President Jacob Zuma has taken the wind from the sails of ANC president Cyril Ramaphosa on the eve of a much anticipated national executive committee (NEC) sitting, which was expected to determine Zuma’s fate.
The presidency issued a statement on Tuesday evening in which Zuma outlined his plans to establish the much anticipated commission of inquiry into state capture.
The commission is part of the remedial action in former Public Protector Thuli Madonsela’s State of Capture report which also made damning findings against the president and high ranking cabinet ministers and placed them at the centre of a corruption ring which allegedly sought to sell the country to the controversial Gupta family.
Calls for a commission of inquiry had also come from the ANC’s alliance partner, the SA Communist Party.
Zuma’s concession on the inquiry comes on the eve of Ramaphosa’s maiden NEC sitting as ANC president, after his election last month.
Zuma had, until now, been reluctant to appoint the commission on the basis that he wanted the courts to clarity certain aspects of Madonsela’s ruling he was not happy with.
But he has now changed tack, saying although he would still appeal, he did not want to further delay the commission.
The ANC conference in December had also instructed him to appoint it without further delays.
The announcement also comes a day after Ramaphosa launched a veiled attack on his predecessor, saying that in order for the ANC to regain the confidence of voters, it had to rid itself of the perception of corruption in the party and deal with “thieves”.
The all powerful NEC are expected be locked in a tug of war with battle lines drawn between those who support the Zuma recall and those opposing it.
It’s understood that there have been attempts to negotiate a dignified exit for Zuma, which opposition parties have vehemently opposed saying that suggestions of amnesty to this end would be illegal.
Parliament is set to begin with a process to finalise an impeachment process following the Constitutional Court’s ruling last month which berated the National Assembly for failing to hold Zuma to account.
City Press reported on Sunday that Ramaphosa was eager to take up the position of state president immediately, cutting short Zuma’s term in government ending in 2019.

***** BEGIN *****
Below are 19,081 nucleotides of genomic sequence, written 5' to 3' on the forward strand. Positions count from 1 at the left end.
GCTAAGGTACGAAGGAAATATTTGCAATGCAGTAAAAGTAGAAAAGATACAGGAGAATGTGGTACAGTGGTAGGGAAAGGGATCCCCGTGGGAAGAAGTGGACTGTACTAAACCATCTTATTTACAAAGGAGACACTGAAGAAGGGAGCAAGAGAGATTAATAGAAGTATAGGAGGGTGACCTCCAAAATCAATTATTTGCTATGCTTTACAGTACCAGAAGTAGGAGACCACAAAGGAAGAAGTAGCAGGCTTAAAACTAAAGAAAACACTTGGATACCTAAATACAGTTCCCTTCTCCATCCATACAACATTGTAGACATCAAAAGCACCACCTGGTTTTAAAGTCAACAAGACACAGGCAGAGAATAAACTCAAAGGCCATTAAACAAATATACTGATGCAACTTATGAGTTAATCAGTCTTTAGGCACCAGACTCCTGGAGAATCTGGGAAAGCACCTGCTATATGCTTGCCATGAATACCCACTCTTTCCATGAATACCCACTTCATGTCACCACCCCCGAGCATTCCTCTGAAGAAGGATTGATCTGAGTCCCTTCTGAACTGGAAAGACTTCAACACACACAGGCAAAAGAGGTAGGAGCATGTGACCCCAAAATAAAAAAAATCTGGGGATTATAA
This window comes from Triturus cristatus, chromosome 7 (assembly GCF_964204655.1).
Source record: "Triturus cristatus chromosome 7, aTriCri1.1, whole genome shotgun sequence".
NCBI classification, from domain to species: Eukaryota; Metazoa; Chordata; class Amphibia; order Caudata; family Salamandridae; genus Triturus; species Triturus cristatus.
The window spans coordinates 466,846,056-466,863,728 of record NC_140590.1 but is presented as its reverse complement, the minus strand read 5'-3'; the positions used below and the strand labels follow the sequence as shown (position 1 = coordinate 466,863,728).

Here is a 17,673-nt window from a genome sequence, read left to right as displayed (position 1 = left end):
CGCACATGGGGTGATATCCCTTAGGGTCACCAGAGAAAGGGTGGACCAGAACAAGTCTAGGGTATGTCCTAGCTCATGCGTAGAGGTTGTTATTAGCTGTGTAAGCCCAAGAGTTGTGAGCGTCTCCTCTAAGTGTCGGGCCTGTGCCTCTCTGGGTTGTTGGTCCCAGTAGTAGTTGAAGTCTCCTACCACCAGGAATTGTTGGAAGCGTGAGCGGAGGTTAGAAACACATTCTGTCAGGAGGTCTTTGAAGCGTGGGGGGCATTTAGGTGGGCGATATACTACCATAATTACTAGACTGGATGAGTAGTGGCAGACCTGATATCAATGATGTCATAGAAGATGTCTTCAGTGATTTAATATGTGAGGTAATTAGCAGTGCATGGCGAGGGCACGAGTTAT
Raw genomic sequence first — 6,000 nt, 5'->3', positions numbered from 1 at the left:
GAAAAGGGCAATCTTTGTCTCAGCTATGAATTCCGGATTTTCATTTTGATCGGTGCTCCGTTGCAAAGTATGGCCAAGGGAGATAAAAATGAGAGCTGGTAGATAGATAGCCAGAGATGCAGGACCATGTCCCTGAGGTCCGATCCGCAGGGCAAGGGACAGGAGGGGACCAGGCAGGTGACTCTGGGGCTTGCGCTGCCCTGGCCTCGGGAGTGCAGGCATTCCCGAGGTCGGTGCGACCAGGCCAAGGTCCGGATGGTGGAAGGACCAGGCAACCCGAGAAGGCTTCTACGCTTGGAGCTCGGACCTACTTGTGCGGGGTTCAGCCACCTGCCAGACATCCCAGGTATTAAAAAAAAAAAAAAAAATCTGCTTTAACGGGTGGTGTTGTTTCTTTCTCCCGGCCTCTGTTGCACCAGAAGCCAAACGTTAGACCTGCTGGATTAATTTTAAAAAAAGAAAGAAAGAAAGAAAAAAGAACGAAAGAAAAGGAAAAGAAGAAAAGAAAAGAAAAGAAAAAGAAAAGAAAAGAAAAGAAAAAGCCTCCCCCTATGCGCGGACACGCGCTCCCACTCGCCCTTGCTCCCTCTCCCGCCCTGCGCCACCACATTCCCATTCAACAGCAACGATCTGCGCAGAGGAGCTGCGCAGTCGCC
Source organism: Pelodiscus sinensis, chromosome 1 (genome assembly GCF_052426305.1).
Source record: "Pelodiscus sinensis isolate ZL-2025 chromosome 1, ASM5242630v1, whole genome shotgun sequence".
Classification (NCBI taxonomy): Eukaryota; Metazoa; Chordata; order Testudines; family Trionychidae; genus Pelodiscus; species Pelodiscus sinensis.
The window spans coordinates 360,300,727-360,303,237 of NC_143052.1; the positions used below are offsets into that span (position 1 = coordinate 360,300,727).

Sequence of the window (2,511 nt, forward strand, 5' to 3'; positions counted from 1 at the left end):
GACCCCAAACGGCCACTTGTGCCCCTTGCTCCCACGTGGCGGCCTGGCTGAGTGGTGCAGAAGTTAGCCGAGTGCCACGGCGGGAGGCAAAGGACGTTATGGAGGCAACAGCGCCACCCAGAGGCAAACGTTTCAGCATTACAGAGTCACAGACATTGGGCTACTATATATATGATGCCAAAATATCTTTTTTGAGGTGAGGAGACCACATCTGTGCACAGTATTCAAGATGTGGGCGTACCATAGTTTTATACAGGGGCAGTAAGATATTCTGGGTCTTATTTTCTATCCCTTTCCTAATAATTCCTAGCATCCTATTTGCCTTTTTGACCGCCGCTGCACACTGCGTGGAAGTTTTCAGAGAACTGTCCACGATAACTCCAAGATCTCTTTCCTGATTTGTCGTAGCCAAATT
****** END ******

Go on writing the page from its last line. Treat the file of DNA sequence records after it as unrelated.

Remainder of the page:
This is the same year of a crucial general election where opposition parties believe they can usurp power from the ANC through a national coalition.
ANC insiders say this ace played by Zuma could weaken any attempts to oust him at Wednesday’s NEC sitting, where it is rumoured that he will make an appearance.
No longer an elected NEC member, he can attend in his capacity as former ANC president.
The public protector’s remedial action called for the commission to be headed by a judge appointed by Chief Justice Mogoeng Mogoeng, a matter which Zuma took issue with, saying only he as president was empowered to perform that task as mandated by the Constitution of the country.
In his statement Zuma has relinquished the power to Mogoeng who he says has selected Deputy Chief Justice Raymond Zondo, who was appointed in June last year following the retirement of Dikgang Moseneke.
“I would like to emphasise that I have faith in all the judges and their ability to execute their tasks with the requisite levels of fairness, impartiality and independence,” he said.
Zuma’s year-long reluctance to establish the commission has deeply divided the ANC NEC.
Zuma has survived three motions of no confidence in those NEC sittings, as well as calls from ANC veterans to step down as president of the country and then of the ANC.
In December, the South Gauteng High Court ruled in favour of opposition parties who went to court to have Zuma compelled to establish the commission, despite his appeals which they viewed as delaying tactics.
Zuma urged everyone to comply with the inquiry.
“I trust that we will all respect the process and place no impediments to prevent the commission from doing its work,” he said.
Despite having launched an appeal into last month’s court judgment, Zuma stated that he is in talks with his legal team regarding the directive for him to be personally liable for the cost as well as the powers given to the Chief Justice.
“I have considered this matter very carefully, including the unprecedented legal implications of the order directing the Chief Justice to select a single judge to head the commission of inquiry. I have expressed my reservations about the legality of this directive, which may be the subject of the appeal.”